A coalition-in-formation of organizations which promote equality in Catholic LGBT issues has responded to this week’s Vatican release of the Instrumentum Laboris, the working document of the October 2015 synod on marriage and family.
The Global Network of Rainbow Catholics (GNRC) issued a press statement, on the same day as the Vatican unveiled the Instrumentum, which provided an alternative Catholic perspective on lesbian and gay family issues, as well as the important topic of criminalizaiton of lesbian and gay people in nations around the globe.
The GNRC statement was critical of the Vatican’s suggested discussion of lesbian and gay issues at the synod, saying:
“Although ‘suitable attention to the pastoral accompaniment of families in which live persons with homosexual tendencies, and families of these same persons’ is recommended, Paragraphs 130-132 of the Working Document hardly reflect the rich discussions which have taken place, internationally and at all levels in the Church, on the welcome, respect, and value which should be afforded to lesbian and gay people in the Catholic community.
“The inclusion of the unfounded statement that international organisations are pressurising poorer countries to introduce same-sex marriage as a condition of receiving financial aid Para. 132) is scandalously dishonest. Far better for the Church to show its commitment to social justice through the condemnation of global criminalisation of LGBT people, including torture and the death penalty.”
The GNRC also proposed several concrete steps that the synod can take to provide more appropriate pastoral care for lesbian and gay people and families. One step was that the synod should call for:
“a structured discernment process be introduced, to involve homosexual people, including those living in long-term, stable relationships as well as those who are single or celibate, their children and parents, experienced pastoral ministers, and theologians, as well as relevant dicasteries of the Holy See. Such a process, reflecting upon examples of positive pastoral experience and ongoing theological, anthropological and scientific study, should be conducted at both global and local levels of the Church for a period of three to five years.”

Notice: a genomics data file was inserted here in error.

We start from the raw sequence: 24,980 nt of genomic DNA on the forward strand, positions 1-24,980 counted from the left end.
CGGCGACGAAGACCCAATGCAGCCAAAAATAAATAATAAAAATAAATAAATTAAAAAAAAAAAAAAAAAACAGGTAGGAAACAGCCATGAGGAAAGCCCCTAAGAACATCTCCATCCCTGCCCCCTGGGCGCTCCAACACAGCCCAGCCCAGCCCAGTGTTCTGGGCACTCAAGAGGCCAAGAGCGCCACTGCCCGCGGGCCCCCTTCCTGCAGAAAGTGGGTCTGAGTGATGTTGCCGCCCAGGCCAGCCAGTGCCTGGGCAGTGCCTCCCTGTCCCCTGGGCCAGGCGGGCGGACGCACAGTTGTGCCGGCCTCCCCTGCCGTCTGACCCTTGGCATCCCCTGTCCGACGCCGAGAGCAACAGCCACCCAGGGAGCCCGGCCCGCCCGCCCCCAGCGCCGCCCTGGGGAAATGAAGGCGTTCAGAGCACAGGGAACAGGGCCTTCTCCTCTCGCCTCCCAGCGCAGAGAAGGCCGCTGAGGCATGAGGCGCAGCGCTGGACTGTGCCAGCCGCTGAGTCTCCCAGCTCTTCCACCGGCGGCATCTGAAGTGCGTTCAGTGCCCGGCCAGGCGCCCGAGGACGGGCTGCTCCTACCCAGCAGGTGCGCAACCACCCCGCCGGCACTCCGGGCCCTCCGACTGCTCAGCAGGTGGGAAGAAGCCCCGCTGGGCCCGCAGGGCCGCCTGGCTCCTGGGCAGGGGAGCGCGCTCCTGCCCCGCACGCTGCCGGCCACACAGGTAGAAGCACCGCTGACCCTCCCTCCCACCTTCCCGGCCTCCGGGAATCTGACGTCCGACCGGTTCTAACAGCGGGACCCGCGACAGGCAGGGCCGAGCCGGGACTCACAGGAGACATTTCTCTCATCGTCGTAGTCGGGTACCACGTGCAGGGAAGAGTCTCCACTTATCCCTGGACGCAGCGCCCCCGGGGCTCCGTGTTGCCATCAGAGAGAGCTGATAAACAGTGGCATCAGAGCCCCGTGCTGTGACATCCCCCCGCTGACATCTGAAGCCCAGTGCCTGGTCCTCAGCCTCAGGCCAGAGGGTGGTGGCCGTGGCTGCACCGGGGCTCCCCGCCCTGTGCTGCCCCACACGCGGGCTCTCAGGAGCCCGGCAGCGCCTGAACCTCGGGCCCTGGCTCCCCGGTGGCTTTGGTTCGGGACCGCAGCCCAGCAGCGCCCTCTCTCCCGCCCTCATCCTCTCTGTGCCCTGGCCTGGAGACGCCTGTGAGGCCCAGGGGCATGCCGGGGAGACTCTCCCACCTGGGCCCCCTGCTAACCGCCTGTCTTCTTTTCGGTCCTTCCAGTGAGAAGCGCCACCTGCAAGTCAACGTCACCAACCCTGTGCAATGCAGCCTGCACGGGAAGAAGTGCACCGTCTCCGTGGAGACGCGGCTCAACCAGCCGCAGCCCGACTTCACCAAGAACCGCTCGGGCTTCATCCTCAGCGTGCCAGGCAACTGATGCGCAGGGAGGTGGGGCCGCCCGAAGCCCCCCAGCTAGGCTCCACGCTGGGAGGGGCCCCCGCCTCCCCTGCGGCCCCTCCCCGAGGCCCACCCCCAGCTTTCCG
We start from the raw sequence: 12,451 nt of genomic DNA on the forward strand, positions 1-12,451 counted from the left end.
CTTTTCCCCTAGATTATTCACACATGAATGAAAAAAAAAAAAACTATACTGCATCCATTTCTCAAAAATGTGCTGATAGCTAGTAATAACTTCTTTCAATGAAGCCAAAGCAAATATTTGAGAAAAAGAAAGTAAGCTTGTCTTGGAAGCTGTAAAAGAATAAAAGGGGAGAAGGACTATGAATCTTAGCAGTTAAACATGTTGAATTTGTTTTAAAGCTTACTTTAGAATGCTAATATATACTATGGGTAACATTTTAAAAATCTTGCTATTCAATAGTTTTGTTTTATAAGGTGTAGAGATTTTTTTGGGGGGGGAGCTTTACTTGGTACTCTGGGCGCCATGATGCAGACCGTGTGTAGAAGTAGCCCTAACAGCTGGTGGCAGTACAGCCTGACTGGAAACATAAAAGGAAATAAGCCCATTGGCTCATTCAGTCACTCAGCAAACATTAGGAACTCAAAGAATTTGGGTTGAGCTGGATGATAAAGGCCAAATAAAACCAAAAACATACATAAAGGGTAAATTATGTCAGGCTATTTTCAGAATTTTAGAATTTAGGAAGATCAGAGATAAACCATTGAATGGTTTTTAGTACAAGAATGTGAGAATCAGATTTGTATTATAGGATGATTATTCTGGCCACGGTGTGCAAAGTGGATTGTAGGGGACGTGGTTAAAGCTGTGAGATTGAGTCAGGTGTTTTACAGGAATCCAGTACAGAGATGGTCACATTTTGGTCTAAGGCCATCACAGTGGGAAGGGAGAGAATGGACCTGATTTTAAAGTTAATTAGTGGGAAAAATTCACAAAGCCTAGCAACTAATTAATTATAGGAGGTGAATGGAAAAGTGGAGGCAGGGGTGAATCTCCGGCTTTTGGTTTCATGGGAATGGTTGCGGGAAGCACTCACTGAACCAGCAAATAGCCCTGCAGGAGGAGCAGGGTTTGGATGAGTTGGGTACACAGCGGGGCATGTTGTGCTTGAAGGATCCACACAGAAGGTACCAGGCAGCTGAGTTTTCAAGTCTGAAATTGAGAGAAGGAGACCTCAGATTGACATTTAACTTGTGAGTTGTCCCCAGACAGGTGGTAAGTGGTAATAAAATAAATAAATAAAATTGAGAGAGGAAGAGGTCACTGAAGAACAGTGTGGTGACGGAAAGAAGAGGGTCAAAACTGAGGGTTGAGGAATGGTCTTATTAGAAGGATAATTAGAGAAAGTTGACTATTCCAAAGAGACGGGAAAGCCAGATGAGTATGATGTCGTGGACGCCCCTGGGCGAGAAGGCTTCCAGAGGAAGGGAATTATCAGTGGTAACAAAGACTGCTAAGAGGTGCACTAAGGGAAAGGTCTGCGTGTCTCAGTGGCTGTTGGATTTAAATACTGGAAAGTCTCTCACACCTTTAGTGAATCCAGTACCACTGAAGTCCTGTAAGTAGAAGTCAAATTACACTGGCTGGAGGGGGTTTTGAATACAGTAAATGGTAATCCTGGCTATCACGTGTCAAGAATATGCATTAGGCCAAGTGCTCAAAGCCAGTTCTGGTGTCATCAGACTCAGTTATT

The coalition also suggested that the synod use language which calls for further study and examination of the issues of sexual orientation and gender identity:
“The question of homosexuality leads to a serious reflection on how to elaborate realistic paths of affective growth and human and evangelical maturity integrating the sexual dimension: it appears therefore as an important educative challenge at all levels of the Church (Catechism of the Catholic Church, Paragraphs 2357-2358, 2395). It has to be noted that there are cases in which mutual aid constitutes a precious support in the life of same-sex partners. Arising from the experience of positive pastoral ministry, this Synod encourages the whole Church to renew its theological reflections on human sexuality and gender identity, working towards the right integration of ortho-praxis and ortho-doxy.”
The statement also suggested that the synod speak out strongly against the criminalization of lesbian and gay people:
“At a global level, people with variant sexual orientation are unjustly criminalised, tortured, subjected to death penalties, and those offering pastoral and practical care in such circumstances are also often penalised. This Synod of Bishops unequivocally condemns such injustices perpetrated on people and firmly opposes such patterns of criminalisation. It urges governments and civil society to respect the human rights of each person regardless of their sexual orientation.”